It’s been – brrr cold – here over the last couple of days – so a pot roast sounded just perfect for dinner last night. Rather than making our usual Perfect Pot Roast recipe, we ended up trying the super simple pot roast recipe from Elise – and it turned out just perfect. Highly recommended – just be sure you’ve got something to do for the 3-1/2 hours you’re waiting while the aromas are wafting through the house! Yum! I used a Handley 2003 Mendocino County Zinfandel for the red wine and cooked the roast in our small Dutch oven using the smallest of our gas stovetop burners at the lowest possible heat setting as Elise recommends.
This Sunday dinner is perfect when BBQ season has arrived. This afternoon in Menlo Park was ideal – light up the Weber BBQ (charcoal version) and go! The ingredients are super simple: a Santa Maria-seasoned Tri-Tip from Trader Joe’s (or your favorite alternative) and a package of one of those Caesar Lite pre-packaged salads.
For a 5:30 PM dinner, start this at about 4 PM. You’ll have plenty of time to read the Sunday papers in between while things are happening. Add a bottle of Bogle’s Phantom and you’re truly good to go! Serves 2.
[Update: Christmas 2019 – Be sure the checkout this YouTube video recipe for slow roasting prime rib. This recipe uses the technique of an initial high-heat (500 degrees) roasting followed by literally turning the oven off and letting the roast continue to cook in the cooling oven for two more hours. That lower heat is the key to the magic of slow roasting!]
Earlier this week as part of our holiday get togethers, we had a family group over for dinner and cooked – for the first time in a long time – a prime rib roast. Prime rib is one of those special meals – just right for the holidays with friends and family! It was delicious – accompanied by roasted potatoes, and some spinach.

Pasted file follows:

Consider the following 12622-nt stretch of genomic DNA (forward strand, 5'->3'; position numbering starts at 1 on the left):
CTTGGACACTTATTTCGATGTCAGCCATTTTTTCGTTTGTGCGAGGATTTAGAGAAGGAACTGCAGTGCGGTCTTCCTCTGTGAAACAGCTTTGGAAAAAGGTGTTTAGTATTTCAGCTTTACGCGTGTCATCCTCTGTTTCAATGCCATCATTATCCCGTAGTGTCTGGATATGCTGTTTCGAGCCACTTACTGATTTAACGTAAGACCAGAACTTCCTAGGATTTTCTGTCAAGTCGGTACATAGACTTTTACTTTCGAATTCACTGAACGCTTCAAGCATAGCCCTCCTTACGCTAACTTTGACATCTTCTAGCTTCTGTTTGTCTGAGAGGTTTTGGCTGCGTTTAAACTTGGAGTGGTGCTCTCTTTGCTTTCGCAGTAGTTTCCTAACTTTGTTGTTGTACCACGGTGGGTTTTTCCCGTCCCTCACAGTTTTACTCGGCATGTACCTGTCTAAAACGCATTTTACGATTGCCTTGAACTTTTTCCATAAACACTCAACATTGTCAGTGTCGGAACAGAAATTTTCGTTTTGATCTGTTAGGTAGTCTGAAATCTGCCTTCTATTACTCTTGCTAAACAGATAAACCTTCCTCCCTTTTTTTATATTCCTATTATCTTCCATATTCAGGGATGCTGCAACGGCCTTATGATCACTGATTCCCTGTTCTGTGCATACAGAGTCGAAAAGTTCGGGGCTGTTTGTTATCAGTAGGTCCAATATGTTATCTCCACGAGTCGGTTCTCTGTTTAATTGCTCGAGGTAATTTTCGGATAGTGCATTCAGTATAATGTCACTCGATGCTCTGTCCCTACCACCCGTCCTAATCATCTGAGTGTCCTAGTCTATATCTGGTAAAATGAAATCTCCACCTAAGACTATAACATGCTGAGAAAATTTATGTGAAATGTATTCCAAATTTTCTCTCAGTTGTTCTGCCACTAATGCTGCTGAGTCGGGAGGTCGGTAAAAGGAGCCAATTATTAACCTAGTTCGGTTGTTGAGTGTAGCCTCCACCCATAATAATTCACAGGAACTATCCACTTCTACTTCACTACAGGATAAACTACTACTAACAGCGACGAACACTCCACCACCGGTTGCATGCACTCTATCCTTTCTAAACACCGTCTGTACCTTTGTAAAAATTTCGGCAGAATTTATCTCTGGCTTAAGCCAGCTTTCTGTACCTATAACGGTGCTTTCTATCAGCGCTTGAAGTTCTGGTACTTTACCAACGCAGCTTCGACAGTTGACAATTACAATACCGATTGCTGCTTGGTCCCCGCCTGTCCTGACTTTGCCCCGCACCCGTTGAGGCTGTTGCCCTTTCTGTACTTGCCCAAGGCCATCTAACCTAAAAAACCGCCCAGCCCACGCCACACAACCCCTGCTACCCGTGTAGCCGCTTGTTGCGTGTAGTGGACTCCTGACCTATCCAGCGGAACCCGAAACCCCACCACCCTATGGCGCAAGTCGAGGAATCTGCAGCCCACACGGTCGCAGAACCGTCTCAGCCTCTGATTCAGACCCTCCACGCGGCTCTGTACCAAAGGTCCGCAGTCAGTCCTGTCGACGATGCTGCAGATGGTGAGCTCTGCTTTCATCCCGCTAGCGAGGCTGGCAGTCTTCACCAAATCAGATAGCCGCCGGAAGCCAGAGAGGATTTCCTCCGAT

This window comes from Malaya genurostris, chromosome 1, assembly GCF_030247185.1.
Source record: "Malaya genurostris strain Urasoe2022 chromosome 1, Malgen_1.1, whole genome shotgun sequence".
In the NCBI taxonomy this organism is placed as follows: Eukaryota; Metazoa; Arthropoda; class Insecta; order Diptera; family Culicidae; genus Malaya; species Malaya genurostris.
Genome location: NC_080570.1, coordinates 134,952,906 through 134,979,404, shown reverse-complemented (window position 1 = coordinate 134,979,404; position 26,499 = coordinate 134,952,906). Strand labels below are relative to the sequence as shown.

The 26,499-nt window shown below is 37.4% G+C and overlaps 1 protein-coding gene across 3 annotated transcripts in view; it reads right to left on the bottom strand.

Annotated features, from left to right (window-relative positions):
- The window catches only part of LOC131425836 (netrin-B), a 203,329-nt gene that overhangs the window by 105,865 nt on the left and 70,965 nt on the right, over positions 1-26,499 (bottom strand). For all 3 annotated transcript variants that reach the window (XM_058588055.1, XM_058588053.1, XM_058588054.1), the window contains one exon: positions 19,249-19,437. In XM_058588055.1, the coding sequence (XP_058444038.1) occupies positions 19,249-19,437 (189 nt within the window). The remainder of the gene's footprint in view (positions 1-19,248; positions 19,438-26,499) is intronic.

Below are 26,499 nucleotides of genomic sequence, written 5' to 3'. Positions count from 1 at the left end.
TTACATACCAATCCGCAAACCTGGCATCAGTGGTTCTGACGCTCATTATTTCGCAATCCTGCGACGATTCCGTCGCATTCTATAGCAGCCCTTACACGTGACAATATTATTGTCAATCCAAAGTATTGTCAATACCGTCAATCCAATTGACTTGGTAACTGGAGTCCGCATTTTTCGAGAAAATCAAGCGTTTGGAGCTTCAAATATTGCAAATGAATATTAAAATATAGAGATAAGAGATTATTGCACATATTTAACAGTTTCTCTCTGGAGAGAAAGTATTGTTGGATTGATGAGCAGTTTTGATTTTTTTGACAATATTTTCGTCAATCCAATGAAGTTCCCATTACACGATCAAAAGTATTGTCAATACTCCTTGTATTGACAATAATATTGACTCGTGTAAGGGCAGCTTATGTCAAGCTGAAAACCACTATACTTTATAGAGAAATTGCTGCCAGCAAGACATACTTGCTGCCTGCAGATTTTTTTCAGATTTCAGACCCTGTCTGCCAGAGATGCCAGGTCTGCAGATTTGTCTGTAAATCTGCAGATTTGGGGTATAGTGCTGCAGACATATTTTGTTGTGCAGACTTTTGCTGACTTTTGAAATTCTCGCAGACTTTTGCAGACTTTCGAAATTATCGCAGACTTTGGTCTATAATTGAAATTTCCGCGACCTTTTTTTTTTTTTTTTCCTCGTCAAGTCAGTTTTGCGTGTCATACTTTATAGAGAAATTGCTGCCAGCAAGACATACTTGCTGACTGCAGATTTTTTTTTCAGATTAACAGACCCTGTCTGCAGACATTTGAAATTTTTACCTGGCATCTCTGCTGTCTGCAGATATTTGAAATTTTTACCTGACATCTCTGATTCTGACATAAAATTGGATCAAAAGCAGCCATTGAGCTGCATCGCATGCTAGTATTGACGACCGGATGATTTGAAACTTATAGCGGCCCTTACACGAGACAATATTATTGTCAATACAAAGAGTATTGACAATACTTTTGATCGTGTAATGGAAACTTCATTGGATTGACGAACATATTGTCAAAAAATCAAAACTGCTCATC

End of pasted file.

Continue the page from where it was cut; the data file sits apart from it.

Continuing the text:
Elise has a great prime rib recipe over on her Simply Recipes site. We used the 450 degree for 15 minute and 350 for the rest – although we cranked it back up to 450 again for about 5 minutes before taking it out of the oven (a technique mentioned in one of Ina Garten’s Barefoot Contessa cookbooks).
Everyone reminds you about needing to let the roast rest for 15-20 minutes after you take it out of the oven — so I will remind you here too! 😉
For our large Christmas Eve family get togethers, we like to serve main course meat entrees that are really easy to eat in a buffet style setting – without formal sit down dinner place settings for every guest. Most of our guests will be eating with their plate in their lap, so something lovely like a slow-roasted prime rib just won’t do.
We’ve settled on serving a combination of honey baked ham, just heated to room temperature in a 450 degree oven for little more than 5 minutes, and beef tri-tip roasts. The ham is super easy to prepare, comes basically pre-sliced (spiral cut) and preparation literally requires unwrapping it, putting it briefly in the oven to warm and then choosing which serving platter to use to present it! A couple of choices in gourmet mustards to accompany the ham and that half of the main course is ready to go!